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The Commuter
In Theaters: 01/12/2018
On Video: 04/17/2018
By: Valerie Kalfrin
The Commuter
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Up to his elbows in a conspiracy, Liam Neeson’s insurance salesman muses in The Commuter, “Sixty years old. What have I got left to offer?”

Plenty. Neeson, whose brawny physique and dulcet brogue belies his dramatic depths (Schindler’s List, last year’s Silence), actually is sixty-five. But in the ten years since the January thriller Taken, he’s evolved into a reliable older man of action. The Commuter is his fourth collaboration with director Jaume Collet-Serra (who helmed Neeson’s other wintertime thrillers Unknown, Run All Night, and Non-Stop), and its clever script as well as Neeson’s agreeable presence make this an entertaining trip.

Neeson’s Mike MacCauley is a former cop who sells insurance to support a comfortable upstate New York lifestyle. An opening montage shows him bickering and laughing with his wife (Elizabeth McGovern of Downton Abbey) and son (Dean-Charles Chapman of Game of Thrones) before his daily Manhattan commute.

He’s laid off one day, becoming the perfect mark for Joanna (Vera Farmiga of Up in the Air and Bates Motel). A behavioral expert, she baits him with a question: Could he pinpoint a particular passenger before the last stop for $100,000? Any Richard Matheson fan, let alone the lit lover that Mike is (he reads Wuthering Heights and other classics) can sense this scenario has strings, but Joanna glides away without explanations. She leaves him until the next stop, roughly four minutes away, to decide.

Mike indulges his curiosity and uncovers the $25,000 down payment Joanna said was hidden in a restroom. That’s all she needs to reveal some threats, making it clear that he’s along for the ride.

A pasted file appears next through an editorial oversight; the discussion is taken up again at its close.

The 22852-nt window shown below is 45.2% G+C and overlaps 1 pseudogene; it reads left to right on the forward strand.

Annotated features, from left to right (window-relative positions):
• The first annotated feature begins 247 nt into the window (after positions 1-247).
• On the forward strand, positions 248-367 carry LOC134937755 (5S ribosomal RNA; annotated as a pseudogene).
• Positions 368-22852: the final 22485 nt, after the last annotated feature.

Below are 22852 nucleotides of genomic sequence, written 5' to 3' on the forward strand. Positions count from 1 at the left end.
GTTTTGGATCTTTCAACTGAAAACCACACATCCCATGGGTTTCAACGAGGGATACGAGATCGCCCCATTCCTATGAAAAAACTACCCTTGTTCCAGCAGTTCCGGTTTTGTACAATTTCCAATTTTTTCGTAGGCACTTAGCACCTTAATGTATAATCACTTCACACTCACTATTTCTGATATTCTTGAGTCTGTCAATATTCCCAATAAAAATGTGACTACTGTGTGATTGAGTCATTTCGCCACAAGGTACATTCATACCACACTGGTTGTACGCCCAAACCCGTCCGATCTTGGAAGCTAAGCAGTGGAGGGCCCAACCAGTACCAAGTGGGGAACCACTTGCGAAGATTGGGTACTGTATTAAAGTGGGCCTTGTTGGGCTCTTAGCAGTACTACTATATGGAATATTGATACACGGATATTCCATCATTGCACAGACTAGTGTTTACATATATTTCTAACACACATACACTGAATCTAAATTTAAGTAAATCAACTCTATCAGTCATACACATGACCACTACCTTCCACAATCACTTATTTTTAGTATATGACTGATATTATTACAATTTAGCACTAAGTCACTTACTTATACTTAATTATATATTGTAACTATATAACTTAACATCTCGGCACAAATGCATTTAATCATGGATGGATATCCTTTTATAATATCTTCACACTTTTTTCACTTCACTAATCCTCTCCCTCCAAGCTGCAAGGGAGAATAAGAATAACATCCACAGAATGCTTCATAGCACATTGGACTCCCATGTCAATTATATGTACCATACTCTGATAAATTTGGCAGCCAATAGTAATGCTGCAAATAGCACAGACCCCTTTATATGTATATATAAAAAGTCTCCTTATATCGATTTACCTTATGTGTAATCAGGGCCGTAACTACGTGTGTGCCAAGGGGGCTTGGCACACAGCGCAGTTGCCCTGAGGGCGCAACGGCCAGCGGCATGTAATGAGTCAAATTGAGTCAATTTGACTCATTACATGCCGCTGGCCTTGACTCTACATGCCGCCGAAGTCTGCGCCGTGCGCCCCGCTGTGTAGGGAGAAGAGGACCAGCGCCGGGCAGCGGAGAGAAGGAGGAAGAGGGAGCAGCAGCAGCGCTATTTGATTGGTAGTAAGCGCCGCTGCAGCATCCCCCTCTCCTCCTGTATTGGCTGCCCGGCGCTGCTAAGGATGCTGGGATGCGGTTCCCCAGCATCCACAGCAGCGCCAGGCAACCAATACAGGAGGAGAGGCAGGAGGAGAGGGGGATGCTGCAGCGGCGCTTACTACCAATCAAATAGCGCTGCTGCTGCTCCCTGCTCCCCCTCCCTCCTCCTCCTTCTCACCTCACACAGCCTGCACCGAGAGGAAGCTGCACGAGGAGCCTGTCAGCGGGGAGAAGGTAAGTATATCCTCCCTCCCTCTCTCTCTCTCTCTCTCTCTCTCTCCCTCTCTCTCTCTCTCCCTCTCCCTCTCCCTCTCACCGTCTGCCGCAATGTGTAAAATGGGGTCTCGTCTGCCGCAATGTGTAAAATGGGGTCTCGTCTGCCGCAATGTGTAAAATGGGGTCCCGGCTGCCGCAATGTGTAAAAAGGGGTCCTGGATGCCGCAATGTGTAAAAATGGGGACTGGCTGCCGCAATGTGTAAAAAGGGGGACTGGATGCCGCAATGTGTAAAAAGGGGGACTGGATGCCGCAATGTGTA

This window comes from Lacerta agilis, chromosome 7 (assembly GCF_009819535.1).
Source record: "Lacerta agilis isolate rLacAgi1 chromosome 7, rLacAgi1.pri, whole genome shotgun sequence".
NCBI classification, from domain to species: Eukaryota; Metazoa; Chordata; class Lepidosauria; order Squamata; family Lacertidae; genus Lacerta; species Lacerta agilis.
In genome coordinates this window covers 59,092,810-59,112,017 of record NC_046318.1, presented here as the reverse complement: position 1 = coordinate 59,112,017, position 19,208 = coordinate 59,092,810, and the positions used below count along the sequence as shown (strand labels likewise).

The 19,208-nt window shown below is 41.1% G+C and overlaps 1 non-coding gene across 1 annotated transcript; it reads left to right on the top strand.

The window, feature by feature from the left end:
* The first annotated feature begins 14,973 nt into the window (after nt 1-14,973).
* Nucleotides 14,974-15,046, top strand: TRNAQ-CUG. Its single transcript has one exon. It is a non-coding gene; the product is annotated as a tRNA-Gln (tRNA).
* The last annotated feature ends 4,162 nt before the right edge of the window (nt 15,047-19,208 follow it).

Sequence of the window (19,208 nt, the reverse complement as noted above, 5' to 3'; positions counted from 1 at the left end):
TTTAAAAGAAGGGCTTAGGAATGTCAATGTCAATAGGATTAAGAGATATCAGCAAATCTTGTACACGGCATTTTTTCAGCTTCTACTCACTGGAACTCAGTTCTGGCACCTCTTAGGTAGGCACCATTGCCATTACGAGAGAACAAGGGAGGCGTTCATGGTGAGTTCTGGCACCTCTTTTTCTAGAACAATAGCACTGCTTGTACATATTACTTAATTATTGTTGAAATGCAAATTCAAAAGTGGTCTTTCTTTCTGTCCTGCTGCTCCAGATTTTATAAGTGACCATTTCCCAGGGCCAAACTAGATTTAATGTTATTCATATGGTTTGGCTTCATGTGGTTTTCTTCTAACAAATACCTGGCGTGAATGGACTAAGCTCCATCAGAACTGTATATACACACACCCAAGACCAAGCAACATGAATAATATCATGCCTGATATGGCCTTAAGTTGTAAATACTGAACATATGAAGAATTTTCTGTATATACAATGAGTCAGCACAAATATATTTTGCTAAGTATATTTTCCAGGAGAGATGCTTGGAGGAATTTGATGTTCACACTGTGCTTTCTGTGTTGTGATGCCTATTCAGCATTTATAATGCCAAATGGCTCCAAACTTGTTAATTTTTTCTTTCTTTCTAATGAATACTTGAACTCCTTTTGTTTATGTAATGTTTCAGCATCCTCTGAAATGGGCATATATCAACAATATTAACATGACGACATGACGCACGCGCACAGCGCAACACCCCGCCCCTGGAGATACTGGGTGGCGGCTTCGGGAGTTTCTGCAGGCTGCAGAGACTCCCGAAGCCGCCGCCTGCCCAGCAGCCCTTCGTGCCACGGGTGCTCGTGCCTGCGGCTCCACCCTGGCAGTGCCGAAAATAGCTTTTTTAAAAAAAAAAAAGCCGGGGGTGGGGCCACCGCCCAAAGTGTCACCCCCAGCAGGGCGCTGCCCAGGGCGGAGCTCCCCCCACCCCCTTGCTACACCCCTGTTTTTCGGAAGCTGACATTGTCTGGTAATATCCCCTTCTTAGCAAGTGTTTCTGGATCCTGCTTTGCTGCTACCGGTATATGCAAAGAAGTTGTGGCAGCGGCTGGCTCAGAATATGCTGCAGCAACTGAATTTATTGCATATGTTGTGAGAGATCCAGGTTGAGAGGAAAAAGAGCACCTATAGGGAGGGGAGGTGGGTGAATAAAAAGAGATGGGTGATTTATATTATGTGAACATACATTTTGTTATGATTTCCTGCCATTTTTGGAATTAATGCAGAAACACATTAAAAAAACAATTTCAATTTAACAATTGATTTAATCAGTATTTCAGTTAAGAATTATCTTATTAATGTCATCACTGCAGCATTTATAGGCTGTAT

The second act unfolds roughly in real time as Mike puzzles out whom Joanna wants and why. He also tries to get help without getting killed. The script by Byron Willinger and Philip de Blasi, along with Ryan Engle (Non-Stop and the upcoming Rampage), packs surprises and creates suspense in how Mike thinks on his feet. It also touches on how the little we learn from cursory interactions can backfire. The passengers on the Metro North to Cold Spring are a typical eclectic bunch, but Jonathan Banks (Breaking Bad, Better Call Saul), Shazad Latif (Star Trek: Discovery), Roland Møller (Atomic Blonde), Florence Pugh (Lady Macbeth), and Andy Nyman (Ghost Stories) embody them nicely. Sam Neill (Peaky Blinders) and Patrick Wilson (The Conjuring 2, Insidious: The Last Key) round out the cast as the cops.

The third act stretches credibility, but Neeson still sells the fisticuffs and earnestness of a reluctant older action hero. His longtime fans, and viewers of a certain age, will find The Commuter, despite its flaws, a fun train to catch.